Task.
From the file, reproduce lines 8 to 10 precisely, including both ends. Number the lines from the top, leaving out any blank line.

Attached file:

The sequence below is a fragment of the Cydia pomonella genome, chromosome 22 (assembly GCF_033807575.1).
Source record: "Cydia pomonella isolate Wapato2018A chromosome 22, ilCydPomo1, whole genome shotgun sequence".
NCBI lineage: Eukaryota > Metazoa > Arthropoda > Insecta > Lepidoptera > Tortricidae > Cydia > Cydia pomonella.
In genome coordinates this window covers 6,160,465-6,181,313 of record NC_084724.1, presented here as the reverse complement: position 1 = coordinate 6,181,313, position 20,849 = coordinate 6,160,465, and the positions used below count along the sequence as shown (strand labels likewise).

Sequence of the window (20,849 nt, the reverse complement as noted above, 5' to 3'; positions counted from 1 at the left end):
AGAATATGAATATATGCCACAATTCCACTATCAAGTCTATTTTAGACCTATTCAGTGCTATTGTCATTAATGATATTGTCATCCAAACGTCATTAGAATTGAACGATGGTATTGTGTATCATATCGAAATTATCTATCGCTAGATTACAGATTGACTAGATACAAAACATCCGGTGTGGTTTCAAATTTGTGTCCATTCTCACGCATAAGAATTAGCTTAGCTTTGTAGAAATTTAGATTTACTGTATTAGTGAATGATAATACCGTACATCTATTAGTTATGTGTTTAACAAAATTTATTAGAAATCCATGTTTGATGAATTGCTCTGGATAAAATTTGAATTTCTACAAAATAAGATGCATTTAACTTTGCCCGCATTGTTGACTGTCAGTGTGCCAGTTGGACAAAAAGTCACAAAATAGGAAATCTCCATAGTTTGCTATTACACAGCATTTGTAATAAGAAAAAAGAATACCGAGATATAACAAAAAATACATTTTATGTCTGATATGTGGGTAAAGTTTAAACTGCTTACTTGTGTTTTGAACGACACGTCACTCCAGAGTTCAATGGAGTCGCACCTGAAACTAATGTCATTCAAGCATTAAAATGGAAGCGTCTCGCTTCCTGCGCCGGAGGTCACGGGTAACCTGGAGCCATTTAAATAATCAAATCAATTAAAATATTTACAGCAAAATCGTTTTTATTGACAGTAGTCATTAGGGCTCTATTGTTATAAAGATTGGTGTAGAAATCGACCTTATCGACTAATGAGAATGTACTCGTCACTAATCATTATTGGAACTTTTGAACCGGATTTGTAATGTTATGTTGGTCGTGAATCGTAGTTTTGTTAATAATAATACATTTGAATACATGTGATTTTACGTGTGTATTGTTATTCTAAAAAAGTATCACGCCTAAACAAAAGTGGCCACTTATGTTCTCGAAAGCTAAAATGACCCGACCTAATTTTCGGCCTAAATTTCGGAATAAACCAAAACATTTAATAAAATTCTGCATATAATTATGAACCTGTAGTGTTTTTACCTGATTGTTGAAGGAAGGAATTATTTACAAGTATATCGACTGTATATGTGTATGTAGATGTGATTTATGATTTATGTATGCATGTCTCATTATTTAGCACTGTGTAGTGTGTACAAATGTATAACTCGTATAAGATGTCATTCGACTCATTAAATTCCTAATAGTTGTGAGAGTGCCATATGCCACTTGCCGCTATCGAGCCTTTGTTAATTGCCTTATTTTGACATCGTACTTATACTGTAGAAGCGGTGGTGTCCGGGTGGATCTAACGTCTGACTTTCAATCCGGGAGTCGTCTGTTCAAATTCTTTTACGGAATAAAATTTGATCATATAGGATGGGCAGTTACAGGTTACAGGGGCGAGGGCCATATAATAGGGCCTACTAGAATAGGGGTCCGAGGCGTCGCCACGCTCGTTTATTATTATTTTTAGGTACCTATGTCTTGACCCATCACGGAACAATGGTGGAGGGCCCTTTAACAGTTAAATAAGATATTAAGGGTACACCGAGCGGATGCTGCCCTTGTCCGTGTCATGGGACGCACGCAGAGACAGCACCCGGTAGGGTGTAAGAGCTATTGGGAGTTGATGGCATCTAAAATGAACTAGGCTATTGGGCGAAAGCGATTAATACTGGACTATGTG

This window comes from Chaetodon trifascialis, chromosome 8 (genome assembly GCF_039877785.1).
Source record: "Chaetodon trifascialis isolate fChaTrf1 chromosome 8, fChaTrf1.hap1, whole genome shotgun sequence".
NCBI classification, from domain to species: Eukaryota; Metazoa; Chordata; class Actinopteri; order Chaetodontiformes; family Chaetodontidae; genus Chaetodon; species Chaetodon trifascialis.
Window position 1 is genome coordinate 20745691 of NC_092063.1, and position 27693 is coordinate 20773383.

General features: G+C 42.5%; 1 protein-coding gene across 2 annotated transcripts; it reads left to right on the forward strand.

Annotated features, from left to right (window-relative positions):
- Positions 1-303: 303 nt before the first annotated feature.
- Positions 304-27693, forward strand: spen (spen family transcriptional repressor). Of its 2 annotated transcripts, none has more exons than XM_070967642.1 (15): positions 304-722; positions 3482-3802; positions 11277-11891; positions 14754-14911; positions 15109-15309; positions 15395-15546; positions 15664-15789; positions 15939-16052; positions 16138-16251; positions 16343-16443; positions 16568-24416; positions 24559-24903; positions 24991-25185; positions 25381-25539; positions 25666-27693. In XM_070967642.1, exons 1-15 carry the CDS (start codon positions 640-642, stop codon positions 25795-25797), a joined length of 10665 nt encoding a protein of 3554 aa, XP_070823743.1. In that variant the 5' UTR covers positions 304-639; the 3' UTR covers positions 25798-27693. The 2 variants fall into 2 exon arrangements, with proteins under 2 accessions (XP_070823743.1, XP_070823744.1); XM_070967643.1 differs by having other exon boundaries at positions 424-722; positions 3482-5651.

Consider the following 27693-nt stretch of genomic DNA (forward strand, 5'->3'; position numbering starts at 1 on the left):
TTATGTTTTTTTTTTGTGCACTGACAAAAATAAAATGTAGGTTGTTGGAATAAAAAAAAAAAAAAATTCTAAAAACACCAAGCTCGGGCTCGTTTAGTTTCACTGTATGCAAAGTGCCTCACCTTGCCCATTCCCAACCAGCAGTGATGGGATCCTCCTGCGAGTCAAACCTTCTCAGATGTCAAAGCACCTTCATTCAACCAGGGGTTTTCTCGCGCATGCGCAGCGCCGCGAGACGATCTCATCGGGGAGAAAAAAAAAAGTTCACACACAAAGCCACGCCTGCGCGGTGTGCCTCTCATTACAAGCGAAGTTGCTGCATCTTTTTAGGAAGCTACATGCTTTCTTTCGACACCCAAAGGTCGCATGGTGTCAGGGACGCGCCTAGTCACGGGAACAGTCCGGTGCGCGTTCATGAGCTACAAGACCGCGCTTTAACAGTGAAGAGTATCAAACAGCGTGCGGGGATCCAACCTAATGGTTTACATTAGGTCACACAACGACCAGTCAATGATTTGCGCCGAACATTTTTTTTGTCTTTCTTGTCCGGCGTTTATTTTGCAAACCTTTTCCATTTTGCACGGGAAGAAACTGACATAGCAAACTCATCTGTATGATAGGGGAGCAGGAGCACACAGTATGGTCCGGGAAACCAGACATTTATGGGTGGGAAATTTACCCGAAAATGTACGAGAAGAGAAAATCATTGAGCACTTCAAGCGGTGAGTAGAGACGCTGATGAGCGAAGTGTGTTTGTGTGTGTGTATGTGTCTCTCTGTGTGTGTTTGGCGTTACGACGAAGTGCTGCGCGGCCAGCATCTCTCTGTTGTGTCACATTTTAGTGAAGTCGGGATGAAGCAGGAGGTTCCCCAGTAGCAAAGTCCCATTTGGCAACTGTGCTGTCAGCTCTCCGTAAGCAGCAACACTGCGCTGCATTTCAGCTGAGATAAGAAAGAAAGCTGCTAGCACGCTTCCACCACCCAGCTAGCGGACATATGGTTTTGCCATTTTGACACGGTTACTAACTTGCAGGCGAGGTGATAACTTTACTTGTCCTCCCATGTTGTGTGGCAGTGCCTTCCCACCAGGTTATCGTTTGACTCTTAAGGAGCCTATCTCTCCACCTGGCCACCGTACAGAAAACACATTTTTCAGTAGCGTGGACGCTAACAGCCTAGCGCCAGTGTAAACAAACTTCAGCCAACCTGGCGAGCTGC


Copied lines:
Source record: "Chaetodon trifascialis isolate fChaTrf1 chromosome 8, fChaTrf1.hap1, whole genome shotgun sequence".
NCBI classification, from domain to species: Eukaryota; Metazoa; Chordata; class Actinopteri; order Chaetodontiformes; family Chaetodontidae; genus Chaetodon; species Chaetodon trifascialis.
Window position 1 is genome coordinate 20745691 of NC_092063.1, and position 27693 is coordinate 20773383.